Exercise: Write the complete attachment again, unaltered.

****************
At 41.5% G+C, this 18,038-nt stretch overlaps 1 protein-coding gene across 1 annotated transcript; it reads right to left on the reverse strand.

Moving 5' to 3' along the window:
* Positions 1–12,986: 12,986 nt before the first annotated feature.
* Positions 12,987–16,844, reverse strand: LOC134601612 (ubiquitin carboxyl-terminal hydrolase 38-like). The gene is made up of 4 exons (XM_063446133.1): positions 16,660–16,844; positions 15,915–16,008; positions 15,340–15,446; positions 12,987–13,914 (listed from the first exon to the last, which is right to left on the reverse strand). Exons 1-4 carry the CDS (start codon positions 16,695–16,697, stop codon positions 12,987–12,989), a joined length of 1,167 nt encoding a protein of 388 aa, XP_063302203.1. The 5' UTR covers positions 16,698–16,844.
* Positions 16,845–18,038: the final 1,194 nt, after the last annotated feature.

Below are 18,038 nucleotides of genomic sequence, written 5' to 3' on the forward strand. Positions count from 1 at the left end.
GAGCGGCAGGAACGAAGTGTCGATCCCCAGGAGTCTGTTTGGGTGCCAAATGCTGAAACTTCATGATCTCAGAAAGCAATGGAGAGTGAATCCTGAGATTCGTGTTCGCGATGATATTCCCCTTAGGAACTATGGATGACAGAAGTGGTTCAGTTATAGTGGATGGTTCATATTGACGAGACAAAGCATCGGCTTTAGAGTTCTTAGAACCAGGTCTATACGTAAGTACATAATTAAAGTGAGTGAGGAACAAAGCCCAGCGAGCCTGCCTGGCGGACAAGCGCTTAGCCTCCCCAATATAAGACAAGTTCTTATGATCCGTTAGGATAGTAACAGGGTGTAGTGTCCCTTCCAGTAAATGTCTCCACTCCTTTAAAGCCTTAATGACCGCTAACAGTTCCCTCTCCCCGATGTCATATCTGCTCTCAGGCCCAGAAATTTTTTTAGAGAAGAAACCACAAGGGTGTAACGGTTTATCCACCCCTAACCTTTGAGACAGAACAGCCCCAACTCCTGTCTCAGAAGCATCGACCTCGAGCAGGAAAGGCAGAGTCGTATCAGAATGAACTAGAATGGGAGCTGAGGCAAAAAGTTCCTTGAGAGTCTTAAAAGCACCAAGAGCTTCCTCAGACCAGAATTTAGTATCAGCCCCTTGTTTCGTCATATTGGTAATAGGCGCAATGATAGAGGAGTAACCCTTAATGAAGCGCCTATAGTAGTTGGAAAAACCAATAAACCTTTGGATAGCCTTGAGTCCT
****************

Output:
At 41.5% G+C, this 18,038-nt stretch overlaps 1 protein-coding gene across 1 annotated transcript; it reads right to left on the reverse strand.

Moving 5' to 3' along the window:
* Positions 1–12,986: 12,986 nt before the first annotated feature.
* Positions 12,987–16,844, reverse strand: LOC134601612 (ubiquitin carboxyl-terminal hydrolase 38-like). The gene is made up of 4 exons (XM_063446133.1): positions 16,660–16,844; positions 15,915–16,008; positions 15,340–15,446; positions 12,987–13,914 (listed from the first exon to the last, which is right to left on the reverse strand). Exons 1-4 carry the CDS (start codon positions 16,695–16,697, stop codon positions 12,987–12,989), a joined length of 1,167 nt encoding a protein of 388 aa, XP_063302203.1. The 5' UTR covers positions 16,698–16,844.
* Positions 16,845–18,038: the final 1,194 nt, after the last annotated feature.

Below are 18,038 nucleotides of genomic sequence, written 5' to 3' on the forward strand. Positions count from 1 at the left end.
GAGCGGCAGGAACGAAGTGTCGATCCCCAGGAGTCTGTTTGGGTGCCAAATGCTGAAACTTCATGATCTCAGAAAGCAATGGAGAGTGAATCCTGAGATTCGTGTTCGCGATGATATTCCCCTTAGGAACTATGGATGACAGAAGTGGTTCAGTTATAGTGGATGGTTCATATTGACGAGACAAAGCATCGGCTTTAGAGTTCTTAGAACCAGGTCTATACGTAAGTACATAATTAAAGTGAGTGAGGAACAAAGCCCAGCGAGCCTGCCTGGCGGACAAGCGCTTAGCCTCCCCAATATAAGACAAGTTCTTATGATCCGTTAGGATAGTAACAGGGTGTAGTGTCCCTTCCAGTAAATGTCTCCACTCCTTTAAAGCCTTAATGACCGCTAACAGTTCCCTCTCCCCGATGTCATATCTGCTCTCAGGCCCAGAAATTTTTTTAGAGAAGAAACCACAAGGGTGTAACGGTTTATCCACCCCTAACCTTTGAGACAGAACAGCCCCAACTCCTGTCTCAGAAGCATCGACCTCGAGCAGGAAAGGCAGAGTCGTATCAGAATGAACTAGAATGGGAGCTGAGGCAAAAAGTTCCTTGAGAGTCTTAAAAGCACCAAGAGCTTCCTCAGACCAGAATTTAGTATCAGCCCCTTGTTTCGTCATATTGGTAATAGGCGCAATGATAGAGGAGTAACCCTTAATGAAGCGCCTATAGTAGTTGGAAAAACCAATAAACCTTTGGATAGCCTTGAGTCCT